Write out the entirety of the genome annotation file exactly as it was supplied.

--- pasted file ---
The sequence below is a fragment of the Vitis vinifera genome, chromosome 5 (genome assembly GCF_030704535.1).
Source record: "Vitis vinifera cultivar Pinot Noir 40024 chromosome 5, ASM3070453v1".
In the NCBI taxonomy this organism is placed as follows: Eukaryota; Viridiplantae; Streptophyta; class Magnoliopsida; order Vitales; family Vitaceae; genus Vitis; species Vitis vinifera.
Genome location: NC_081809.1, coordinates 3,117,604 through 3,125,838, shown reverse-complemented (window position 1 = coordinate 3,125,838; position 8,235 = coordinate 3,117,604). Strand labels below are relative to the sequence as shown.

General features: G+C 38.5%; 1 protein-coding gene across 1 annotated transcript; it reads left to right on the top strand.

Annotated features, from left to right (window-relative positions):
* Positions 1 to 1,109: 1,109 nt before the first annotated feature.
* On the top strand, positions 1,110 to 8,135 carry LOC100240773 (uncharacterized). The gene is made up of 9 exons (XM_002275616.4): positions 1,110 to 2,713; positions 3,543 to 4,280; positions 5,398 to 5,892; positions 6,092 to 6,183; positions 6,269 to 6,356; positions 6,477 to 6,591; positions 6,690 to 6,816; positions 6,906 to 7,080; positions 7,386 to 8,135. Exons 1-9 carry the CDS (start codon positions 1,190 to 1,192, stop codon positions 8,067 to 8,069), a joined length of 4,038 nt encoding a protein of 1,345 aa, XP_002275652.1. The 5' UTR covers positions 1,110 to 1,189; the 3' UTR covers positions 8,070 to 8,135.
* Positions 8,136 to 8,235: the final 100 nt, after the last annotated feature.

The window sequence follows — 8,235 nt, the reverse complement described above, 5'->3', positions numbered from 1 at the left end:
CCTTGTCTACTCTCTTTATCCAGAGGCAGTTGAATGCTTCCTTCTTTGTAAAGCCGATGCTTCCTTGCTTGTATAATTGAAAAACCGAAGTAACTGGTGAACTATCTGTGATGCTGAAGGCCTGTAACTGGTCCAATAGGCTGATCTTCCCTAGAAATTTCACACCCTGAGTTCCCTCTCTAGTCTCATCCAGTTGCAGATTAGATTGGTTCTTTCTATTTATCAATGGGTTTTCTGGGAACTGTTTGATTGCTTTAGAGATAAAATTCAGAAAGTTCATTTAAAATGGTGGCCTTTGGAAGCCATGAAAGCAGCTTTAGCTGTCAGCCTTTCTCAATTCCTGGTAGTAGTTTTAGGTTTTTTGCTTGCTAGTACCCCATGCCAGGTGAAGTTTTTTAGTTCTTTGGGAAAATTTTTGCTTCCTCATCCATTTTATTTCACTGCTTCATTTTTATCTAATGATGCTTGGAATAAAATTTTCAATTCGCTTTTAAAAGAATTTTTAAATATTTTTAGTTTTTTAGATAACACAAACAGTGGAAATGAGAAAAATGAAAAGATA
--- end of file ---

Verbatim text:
The sequence below is a fragment of the Vitis vinifera genome, chromosome 5 (genome assembly GCF_030704535.1).
Source record: "Vitis vinifera cultivar Pinot Noir 40024 chromosome 5, ASM3070453v1".
In the NCBI taxonomy this organism is placed as follows: Eukaryota; Viridiplantae; Streptophyta; class Magnoliopsida; order Vitales; family Vitaceae; genus Vitis; species Vitis vinifera.
Genome location: NC_081809.1, coordinates 3,117,604 through 3,125,838, shown reverse-complemented (window position 1 = coordinate 3,125,838; position 8,235 = coordinate 3,117,604). Strand labels below are relative to the sequence as shown.

General features: G+C 38.5%; 1 protein-coding gene across 1 annotated transcript; it reads left to right on the top strand.

Annotated features, from left to right (window-relative positions):
* Positions 1 to 1,109: 1,109 nt before the first annotated feature.
* On the top strand, positions 1,110 to 8,135 carry LOC100240773 (uncharacterized). The gene is made up of 9 exons (XM_002275616.4): positions 1,110 to 2,713; positions 3,543 to 4,280; positions 5,398 to 5,892; positions 6,092 to 6,183; positions 6,269 to 6,356; positions 6,477 to 6,591; positions 6,690 to 6,816; positions 6,906 to 7,080; positions 7,386 to 8,135. Exons 1-9 carry the CDS (start codon positions 1,190 to 1,192, stop codon positions 8,067 to 8,069), a joined length of 4,038 nt encoding a protein of 1,345 aa, XP_002275652.1. The 5' UTR covers positions 1,110 to 1,189; the 3' UTR covers positions 8,070 to 8,135.
* Positions 8,136 to 8,235: the final 100 nt, after the last annotated feature.

The window sequence follows — 8,235 nt, the reverse complement described above, 5'->3', positions numbered from 1 at the left end:
CCTTGTCTACTCTCTTTATCCAGAGGCAGTTGAATGCTTCCTTCTTTGTAAAGCCGATGCTTCCTTGCTTGTATAATTGAAAAACCGAAGTAACTGGTGAACTATCTGTGATGCTGAAGGCCTGTAACTGGTCCAATAGGCTGATCTTCCCTAGAAATTTCACACCCTGAGTTCCCTCTCTAGTCTCATCCAGTTGCAGATTAGATTGGTTCTTTCTATTTATCAATGGGTTTTCTGGGAACTGTTTGATTGCTTTAGAGATAAAATTCAGAAAGTTCATTTAAAATGGTGGCCTTTGGAAGCCATGAAAGCAGCTTTAGCTGTCAGCCTTTCTCAATTCCTGGTAGTAGTTTTAGGTTTTTTGCTTGCTAGTACCCCATGCCAGGTGAAGTTTTTTAGTTCTTTGGGAAAATTTTTGCTTCCTCATCCATTTTATTTCACTGCTTCATTTTTATCTAATGATGCTTGGAATAAAATTTTCAATTCGCTTTTAAAAGAATTTTTAAATATTTTTAGTTTTTTAGATAACACAAACAGTGGAAATGAGAAAAATGAAAAGATA